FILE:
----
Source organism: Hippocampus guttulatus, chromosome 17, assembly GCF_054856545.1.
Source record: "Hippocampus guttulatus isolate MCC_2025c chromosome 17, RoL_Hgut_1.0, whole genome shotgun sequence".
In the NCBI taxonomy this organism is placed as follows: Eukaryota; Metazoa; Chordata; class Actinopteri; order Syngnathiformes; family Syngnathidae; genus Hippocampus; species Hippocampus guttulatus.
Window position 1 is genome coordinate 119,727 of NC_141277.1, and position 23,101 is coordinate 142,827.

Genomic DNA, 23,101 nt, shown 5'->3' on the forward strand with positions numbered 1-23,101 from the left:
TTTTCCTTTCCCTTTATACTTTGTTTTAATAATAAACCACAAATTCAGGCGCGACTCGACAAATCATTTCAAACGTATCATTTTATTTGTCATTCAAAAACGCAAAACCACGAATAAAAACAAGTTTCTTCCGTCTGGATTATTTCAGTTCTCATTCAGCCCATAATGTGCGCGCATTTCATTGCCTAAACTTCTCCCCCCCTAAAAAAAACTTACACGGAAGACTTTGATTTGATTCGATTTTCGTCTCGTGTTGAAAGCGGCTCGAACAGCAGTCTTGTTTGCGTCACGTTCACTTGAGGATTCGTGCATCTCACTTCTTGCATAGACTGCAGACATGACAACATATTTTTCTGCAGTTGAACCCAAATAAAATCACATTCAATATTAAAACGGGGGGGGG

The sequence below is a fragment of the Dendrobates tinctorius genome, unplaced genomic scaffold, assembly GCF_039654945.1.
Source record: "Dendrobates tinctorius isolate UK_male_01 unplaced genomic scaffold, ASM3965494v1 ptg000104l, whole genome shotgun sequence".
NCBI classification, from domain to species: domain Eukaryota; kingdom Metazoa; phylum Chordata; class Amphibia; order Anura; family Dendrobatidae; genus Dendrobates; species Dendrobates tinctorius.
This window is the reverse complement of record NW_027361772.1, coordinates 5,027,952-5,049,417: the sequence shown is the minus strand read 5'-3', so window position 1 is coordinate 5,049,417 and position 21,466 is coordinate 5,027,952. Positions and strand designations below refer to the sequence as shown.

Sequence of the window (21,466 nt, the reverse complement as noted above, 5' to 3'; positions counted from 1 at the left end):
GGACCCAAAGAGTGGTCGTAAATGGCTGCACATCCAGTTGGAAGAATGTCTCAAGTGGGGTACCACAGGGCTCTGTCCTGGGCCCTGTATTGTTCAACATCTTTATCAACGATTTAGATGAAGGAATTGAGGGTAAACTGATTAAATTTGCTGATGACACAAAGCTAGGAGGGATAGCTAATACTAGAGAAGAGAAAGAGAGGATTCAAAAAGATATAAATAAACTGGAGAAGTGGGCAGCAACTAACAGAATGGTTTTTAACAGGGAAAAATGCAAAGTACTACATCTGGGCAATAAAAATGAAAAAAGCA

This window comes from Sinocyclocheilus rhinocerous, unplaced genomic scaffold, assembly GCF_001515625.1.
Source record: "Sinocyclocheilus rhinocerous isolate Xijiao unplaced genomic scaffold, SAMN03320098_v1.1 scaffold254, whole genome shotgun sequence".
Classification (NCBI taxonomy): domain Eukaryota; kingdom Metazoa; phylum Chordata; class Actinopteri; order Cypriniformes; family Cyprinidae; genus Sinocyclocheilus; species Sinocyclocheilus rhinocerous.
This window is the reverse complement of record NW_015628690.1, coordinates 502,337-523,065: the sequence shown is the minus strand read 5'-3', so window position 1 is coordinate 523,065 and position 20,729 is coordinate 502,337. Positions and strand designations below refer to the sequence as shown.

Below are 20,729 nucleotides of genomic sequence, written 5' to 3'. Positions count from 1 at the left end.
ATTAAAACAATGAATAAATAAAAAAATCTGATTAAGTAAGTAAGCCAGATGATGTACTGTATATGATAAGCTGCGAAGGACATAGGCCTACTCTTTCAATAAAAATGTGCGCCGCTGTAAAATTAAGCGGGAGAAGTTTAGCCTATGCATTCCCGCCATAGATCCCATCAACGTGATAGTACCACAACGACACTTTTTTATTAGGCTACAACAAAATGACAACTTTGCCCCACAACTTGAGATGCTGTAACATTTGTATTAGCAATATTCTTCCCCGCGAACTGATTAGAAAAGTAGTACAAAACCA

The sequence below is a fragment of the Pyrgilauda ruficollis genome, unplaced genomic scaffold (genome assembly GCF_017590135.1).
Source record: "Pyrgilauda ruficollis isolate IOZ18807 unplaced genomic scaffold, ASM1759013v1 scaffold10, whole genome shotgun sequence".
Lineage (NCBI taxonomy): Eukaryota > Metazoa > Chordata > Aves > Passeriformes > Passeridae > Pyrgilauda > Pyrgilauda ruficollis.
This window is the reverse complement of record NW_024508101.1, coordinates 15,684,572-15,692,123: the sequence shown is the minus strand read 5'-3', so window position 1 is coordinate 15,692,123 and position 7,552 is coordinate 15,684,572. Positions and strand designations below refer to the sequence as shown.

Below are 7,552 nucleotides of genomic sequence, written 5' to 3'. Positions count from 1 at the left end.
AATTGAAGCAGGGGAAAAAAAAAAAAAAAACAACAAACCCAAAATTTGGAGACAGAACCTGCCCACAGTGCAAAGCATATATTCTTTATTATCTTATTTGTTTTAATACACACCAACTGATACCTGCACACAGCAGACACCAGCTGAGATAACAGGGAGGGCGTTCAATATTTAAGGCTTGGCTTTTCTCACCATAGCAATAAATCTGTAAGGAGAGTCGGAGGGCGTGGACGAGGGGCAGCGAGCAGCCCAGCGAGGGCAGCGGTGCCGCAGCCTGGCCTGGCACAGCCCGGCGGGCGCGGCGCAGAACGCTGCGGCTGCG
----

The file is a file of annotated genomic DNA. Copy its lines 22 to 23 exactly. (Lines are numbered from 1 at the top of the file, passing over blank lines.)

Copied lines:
This window is the reverse complement of record NW_024508101.1, coordinates 15,684,572-15,692,123: the sequence shown is the minus strand read 5'-3', so window position 1 is coordinate 15,692,123 and position 7,552 is coordinate 15,684,572. Positions and strand designations below refer to the sequence as shown.

Below are 7,552 nucleotides of genomic sequence, written 5' to 3'. Positions count from 1 at the left end.